At Imagining Architecture, there was plenty of discussion about beauty and its place in design (to my surprise, ‘beauty’ later disappeared from the lexicon, but it made a belated return at this year’s conference). There were discussions about having to fight with councils or clients to advance good design. But I remember little discussion climate change and the built environment (other conferences dealt with sustainability, and I completed a Churchill Fellowship later that year to research Sustainable and Affordable Housing, so it was on the radar, but not yet mainstream). Also in 2003, the presenters were largely feted as lone genius architects who commanded new buildings out of thin air. How things have changed for the better, since then.
Some other observations from 2003: David Parken was the national president (little did we know then how long his tenure at the Institute would last); and Justine Clark – in her capacity as editor of Architecture Australia magazine – attended the entire conference wearing a baby. I was in awe of Justine – she had my dream job and appeared to sail through new motherhood with aplomb. Her example influenced my choices when I had my first baby five years later: I didn’t take maternity leave but chose to work part-time from home instead, although I took a nine-month career break with my second.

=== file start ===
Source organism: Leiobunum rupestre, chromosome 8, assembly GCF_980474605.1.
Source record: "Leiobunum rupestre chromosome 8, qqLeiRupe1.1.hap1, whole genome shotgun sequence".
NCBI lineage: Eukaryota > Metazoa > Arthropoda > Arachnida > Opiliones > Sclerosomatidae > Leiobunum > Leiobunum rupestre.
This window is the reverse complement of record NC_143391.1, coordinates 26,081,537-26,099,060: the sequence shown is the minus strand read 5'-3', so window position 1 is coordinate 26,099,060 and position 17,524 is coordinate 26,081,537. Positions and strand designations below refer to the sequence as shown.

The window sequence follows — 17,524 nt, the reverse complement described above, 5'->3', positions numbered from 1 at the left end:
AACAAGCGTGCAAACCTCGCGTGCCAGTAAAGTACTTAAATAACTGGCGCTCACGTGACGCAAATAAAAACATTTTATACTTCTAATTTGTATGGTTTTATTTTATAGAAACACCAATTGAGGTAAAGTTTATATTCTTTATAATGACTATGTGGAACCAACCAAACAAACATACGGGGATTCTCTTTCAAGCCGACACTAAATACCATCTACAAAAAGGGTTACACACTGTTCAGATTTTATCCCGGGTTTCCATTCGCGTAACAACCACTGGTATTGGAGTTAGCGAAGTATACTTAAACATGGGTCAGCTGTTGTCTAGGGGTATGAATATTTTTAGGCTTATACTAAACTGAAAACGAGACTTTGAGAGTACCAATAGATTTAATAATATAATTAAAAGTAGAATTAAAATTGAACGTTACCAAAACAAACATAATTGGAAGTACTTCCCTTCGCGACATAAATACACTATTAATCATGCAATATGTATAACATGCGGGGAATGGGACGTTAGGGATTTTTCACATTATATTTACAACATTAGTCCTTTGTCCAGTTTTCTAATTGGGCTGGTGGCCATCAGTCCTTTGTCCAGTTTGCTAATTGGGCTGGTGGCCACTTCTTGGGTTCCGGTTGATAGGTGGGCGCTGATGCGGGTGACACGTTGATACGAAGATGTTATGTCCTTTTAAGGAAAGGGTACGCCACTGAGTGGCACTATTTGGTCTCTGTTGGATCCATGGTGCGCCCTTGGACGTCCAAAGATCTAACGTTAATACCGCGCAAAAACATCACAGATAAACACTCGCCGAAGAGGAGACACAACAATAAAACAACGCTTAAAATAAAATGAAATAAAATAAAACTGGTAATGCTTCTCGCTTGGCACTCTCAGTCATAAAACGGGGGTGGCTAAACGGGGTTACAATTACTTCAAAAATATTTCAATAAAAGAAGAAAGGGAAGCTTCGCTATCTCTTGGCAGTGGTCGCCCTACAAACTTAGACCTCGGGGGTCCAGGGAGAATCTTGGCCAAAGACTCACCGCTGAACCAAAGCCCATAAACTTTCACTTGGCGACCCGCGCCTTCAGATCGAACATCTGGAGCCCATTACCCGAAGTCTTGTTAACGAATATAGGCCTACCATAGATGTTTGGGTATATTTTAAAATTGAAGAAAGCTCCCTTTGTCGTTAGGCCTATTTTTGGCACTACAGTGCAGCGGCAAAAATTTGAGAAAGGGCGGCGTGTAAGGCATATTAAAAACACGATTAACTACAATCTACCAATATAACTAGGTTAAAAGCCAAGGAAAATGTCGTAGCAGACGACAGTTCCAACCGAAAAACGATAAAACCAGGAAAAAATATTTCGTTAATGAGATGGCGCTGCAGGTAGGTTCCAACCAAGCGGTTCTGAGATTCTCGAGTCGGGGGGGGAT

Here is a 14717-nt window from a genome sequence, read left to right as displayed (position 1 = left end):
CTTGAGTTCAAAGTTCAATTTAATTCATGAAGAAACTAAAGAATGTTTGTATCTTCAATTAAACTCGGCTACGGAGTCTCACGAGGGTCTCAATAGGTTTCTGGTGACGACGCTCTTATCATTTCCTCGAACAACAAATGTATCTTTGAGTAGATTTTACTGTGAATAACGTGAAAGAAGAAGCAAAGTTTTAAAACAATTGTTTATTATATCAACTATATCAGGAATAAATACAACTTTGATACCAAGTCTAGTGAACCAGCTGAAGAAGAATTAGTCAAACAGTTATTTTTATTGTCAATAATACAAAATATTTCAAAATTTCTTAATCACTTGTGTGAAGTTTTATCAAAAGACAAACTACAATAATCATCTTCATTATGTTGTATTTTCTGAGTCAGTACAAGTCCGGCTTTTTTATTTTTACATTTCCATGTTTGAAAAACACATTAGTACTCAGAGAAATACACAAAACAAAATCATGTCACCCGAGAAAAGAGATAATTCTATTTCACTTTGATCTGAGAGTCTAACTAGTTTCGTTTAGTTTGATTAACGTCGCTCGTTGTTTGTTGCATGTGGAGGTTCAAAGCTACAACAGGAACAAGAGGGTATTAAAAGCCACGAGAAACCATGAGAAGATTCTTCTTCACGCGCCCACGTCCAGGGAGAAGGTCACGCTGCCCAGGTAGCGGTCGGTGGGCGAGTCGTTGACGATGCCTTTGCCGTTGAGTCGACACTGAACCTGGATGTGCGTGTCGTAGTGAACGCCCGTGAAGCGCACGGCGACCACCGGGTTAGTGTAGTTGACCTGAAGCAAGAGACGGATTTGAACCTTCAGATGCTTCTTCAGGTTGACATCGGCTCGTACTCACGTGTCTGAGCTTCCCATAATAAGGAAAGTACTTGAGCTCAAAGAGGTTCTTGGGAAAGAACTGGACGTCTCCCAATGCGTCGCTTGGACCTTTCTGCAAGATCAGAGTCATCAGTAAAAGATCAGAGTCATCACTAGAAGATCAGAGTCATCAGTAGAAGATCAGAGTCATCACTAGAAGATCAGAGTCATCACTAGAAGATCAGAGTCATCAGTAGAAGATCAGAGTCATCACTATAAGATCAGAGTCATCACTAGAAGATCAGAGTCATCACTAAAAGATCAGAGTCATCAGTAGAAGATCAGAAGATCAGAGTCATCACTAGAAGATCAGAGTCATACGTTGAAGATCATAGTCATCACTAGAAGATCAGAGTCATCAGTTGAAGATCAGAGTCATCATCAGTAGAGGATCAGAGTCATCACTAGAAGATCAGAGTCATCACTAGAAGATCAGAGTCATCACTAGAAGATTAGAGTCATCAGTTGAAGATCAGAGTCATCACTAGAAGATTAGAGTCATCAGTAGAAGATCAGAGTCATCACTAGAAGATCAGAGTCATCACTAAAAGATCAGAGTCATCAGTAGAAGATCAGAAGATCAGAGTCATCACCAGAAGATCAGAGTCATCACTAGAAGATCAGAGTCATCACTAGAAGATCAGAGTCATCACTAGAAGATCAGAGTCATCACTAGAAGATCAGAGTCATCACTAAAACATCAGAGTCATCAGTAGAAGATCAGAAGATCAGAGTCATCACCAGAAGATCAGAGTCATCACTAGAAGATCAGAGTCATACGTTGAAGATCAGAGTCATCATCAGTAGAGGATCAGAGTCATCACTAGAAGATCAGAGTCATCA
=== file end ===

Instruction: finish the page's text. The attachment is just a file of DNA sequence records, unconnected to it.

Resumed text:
My younger, single self saw Justine gliding through the conference like a swan, but as a mother myself now, I’m pretty sure her legs were paddling furiously beneath the surface. Watching her evolution from editor to researcher to transformer of the profession has been a great delight. In some ways I’m still taking cues from her esteemed example, as are many others now, thanks to her role as co-founder of Parlour, the organisation that began as a collaborative research project to quantify issues around gender equity in architecture, and which now campaigns for a more equitable profession.